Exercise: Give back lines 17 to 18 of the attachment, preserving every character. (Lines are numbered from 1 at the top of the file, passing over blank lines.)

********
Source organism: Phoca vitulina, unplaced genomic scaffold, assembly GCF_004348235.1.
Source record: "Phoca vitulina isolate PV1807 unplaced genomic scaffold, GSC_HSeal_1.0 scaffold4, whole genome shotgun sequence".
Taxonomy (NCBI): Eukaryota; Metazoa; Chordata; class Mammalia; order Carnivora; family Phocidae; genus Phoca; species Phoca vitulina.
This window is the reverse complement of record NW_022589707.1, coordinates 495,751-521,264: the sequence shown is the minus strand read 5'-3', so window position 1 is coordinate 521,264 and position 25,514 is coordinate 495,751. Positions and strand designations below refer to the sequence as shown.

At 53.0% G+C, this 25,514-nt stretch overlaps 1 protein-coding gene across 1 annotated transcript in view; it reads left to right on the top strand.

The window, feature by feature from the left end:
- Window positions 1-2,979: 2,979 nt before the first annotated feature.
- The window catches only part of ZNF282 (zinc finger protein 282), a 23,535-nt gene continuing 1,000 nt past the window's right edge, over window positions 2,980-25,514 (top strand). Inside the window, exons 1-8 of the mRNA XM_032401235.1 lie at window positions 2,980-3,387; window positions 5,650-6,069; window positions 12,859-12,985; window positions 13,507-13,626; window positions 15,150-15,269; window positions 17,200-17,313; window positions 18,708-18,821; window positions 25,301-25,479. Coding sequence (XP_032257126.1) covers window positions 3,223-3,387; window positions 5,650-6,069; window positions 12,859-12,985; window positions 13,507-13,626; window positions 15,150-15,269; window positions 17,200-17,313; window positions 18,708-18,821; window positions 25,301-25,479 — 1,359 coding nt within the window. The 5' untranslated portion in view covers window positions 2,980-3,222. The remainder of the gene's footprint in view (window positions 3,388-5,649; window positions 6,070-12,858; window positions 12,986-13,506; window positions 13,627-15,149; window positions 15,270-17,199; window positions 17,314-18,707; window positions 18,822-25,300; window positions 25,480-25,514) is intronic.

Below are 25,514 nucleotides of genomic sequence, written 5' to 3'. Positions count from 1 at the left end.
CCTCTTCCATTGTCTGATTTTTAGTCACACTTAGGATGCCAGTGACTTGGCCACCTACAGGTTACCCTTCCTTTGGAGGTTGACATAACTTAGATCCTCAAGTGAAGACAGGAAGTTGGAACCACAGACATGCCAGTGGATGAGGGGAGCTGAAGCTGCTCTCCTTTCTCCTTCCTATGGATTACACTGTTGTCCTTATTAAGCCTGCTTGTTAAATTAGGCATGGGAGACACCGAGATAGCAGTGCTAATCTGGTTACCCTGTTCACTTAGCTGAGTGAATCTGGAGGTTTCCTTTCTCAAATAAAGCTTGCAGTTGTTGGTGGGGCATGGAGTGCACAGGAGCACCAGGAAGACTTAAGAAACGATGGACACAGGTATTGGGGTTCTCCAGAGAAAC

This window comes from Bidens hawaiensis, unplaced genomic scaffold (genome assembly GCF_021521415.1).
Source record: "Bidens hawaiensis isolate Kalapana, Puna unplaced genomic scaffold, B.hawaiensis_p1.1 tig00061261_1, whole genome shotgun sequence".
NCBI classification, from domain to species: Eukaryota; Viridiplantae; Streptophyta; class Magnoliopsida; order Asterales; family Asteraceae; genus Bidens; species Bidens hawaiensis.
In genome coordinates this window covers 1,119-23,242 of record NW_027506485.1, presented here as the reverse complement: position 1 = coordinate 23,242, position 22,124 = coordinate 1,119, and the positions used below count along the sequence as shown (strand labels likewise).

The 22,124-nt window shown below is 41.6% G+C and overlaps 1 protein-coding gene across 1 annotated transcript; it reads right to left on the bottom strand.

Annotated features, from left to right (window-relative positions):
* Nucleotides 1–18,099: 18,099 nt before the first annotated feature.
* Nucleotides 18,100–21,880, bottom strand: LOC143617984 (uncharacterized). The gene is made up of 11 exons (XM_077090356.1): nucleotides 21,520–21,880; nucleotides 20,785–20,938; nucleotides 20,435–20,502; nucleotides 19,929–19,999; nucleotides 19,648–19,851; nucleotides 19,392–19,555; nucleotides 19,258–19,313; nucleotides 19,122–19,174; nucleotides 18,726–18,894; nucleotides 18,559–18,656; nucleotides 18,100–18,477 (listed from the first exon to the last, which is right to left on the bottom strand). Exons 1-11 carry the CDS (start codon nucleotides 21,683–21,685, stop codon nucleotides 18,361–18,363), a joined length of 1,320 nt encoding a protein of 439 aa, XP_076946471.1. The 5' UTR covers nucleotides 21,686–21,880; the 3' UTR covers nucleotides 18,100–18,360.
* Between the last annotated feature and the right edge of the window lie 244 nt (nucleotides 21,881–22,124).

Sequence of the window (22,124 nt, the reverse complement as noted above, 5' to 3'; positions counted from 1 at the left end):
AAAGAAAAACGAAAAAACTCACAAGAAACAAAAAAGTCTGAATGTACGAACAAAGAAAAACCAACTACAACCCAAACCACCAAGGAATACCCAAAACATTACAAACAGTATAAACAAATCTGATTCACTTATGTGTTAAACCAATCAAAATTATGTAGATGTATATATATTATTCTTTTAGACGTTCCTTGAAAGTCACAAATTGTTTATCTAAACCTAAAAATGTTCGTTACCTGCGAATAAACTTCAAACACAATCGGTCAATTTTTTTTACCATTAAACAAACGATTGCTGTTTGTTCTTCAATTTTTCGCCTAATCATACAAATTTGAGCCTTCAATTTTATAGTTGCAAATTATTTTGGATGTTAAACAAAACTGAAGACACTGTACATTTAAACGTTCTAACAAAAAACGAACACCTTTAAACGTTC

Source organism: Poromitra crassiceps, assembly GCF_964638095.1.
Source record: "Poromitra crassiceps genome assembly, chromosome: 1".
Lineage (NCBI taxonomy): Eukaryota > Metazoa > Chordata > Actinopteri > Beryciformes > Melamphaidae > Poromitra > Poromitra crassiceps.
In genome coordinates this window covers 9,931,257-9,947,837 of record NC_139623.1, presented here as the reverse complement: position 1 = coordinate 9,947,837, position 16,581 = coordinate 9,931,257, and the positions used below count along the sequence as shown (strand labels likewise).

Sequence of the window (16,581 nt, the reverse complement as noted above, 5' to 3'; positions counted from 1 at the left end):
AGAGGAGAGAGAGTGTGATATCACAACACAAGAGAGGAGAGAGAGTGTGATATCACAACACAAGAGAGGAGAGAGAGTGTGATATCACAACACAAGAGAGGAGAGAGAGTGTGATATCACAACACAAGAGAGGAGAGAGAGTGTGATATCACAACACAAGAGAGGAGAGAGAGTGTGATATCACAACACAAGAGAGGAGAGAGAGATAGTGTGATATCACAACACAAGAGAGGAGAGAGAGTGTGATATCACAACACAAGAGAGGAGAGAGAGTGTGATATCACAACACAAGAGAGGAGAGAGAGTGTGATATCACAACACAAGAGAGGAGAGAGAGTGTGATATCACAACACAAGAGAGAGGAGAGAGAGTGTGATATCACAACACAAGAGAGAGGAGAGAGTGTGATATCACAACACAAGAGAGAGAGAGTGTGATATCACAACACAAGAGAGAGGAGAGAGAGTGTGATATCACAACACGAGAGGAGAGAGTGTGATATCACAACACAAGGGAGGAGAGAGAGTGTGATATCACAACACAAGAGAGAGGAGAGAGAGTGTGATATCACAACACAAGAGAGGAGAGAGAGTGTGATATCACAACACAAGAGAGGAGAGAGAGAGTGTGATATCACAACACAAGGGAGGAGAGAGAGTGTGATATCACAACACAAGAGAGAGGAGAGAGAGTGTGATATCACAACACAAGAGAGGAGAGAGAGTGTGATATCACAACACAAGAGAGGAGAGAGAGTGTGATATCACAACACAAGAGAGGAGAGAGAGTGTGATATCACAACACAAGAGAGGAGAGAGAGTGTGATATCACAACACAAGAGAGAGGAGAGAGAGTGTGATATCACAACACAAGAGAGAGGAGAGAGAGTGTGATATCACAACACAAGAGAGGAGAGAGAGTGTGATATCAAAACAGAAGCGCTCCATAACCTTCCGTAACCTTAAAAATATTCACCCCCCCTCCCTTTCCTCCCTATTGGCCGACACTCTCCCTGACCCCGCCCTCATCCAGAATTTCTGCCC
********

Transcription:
* Nucleotides 1–18,099: 18,099 nt before the first annotated feature.
* Nucleotides 18,100–21,880, bottom strand: LOC143617984 (uncharacterized). The gene is made up of 11 exons (XM_077090356.1): nucleotides 21,520–21,880; nucleotides 20,785–20,938; nucleotides 20,435–20,502; nucleotides 19,929–19,999; nucleotides 19,648–19,851; nucleotides 19,392–19,555; nucleotides 19,258–19,313; nucleotides 19,122–19,174; nucleotides 18,726–18,894; nucleotides 18,559–18,656; nucleotides 18,100–18,477 (listed from the first exon to the last, which is right to left on the bottom strand). Exons 1-11 carry the CDS (start codon nucleotides 21,683–21,685, stop codon nucleotides 18,361–18,363), a joined length of 1,320 nt encoding a protein of 439 aa, XP_076946471.1. The 5' UTR covers nucleotides 21,686–21,880; the 3' UTR covers nucleotides 18,100–18,360.